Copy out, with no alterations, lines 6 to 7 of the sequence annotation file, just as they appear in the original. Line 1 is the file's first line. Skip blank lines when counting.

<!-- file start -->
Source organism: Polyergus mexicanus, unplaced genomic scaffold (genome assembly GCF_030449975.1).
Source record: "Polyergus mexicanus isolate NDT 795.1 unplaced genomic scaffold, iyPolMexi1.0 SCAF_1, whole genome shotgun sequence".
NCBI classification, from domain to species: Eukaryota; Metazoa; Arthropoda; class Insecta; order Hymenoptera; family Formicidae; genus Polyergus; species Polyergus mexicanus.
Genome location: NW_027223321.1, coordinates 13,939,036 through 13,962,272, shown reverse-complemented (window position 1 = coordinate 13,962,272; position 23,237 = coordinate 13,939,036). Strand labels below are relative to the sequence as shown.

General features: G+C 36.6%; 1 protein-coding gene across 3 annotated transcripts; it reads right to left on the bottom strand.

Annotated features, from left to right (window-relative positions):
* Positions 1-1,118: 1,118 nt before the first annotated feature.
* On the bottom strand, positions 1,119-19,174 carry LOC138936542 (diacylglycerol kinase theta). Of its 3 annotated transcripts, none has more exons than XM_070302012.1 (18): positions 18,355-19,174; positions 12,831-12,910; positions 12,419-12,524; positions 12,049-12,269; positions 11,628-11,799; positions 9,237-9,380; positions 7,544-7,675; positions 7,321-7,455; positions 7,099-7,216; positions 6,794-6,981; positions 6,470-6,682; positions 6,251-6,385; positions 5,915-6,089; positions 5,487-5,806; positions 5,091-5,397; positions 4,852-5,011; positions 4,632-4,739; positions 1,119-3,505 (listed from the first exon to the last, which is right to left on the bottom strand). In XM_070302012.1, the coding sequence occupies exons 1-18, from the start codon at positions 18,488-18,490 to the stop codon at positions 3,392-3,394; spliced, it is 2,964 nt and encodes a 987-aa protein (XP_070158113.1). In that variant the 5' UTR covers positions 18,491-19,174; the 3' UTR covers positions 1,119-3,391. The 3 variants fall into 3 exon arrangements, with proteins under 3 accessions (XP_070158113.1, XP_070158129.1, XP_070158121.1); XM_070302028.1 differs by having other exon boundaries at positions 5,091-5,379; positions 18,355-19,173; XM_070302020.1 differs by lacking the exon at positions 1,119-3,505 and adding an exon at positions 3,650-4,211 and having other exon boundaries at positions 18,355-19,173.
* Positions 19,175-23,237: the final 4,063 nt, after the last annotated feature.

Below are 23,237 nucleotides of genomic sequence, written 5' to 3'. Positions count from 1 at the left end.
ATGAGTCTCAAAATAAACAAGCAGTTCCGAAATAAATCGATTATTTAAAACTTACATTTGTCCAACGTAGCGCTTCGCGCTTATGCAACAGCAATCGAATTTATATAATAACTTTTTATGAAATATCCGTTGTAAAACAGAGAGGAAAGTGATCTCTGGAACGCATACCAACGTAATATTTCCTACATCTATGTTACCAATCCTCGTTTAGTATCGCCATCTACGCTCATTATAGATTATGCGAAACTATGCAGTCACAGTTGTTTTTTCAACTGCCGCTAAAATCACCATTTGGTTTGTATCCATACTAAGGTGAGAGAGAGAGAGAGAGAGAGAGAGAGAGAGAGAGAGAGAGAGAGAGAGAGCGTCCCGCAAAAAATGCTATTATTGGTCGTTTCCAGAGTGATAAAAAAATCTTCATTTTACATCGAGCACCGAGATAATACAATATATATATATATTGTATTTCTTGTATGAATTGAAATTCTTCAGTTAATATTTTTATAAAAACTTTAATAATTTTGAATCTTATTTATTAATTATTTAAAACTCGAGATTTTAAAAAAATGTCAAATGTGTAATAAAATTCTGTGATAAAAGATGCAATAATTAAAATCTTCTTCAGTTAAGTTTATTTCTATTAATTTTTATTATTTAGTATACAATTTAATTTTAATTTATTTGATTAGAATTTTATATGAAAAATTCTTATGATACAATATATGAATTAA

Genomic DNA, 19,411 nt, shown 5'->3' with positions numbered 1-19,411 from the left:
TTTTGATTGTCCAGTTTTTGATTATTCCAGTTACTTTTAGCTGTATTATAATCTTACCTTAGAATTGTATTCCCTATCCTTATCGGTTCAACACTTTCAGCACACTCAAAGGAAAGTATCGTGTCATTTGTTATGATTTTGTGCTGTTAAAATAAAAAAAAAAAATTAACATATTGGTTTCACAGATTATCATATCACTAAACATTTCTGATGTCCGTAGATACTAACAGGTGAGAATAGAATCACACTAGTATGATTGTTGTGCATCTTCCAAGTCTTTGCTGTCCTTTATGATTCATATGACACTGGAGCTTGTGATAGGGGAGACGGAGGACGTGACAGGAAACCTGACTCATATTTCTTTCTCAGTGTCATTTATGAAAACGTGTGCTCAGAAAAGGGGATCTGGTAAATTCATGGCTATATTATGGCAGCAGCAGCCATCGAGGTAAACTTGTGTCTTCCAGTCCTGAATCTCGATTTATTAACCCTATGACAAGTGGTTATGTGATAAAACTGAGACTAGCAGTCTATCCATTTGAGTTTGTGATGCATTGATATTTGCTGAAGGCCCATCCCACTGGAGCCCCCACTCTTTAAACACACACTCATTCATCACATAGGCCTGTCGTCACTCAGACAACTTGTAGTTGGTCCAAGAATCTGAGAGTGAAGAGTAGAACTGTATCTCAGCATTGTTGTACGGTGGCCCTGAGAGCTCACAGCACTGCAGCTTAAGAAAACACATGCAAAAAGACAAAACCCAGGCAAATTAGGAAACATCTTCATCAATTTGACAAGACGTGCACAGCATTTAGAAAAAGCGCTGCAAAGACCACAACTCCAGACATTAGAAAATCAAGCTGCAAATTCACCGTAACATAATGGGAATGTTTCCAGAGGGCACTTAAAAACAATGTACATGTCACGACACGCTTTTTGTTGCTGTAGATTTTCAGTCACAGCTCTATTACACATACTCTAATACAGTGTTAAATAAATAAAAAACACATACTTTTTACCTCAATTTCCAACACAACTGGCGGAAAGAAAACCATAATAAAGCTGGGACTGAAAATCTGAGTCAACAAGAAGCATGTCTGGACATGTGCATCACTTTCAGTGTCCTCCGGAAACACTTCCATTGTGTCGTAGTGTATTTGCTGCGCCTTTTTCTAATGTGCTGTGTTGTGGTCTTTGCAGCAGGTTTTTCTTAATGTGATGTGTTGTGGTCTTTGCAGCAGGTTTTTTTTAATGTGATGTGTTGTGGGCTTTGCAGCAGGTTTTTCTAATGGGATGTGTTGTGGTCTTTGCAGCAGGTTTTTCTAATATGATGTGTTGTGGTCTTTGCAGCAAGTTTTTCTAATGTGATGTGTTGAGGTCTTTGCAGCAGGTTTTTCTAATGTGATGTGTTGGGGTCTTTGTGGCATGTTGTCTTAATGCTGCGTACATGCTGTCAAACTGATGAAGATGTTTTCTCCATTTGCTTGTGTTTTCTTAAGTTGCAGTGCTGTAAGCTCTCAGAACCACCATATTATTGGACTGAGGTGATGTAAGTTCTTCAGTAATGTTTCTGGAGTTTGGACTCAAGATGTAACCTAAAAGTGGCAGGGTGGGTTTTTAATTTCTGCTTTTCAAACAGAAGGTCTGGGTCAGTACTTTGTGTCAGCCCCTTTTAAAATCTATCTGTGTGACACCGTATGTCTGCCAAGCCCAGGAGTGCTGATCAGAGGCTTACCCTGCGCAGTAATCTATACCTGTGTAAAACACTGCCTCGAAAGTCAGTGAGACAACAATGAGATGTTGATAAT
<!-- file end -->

Annotated features, from left to right (window-relative positions):
* Positions 1-1,118: 1,118 nt before the first annotated feature.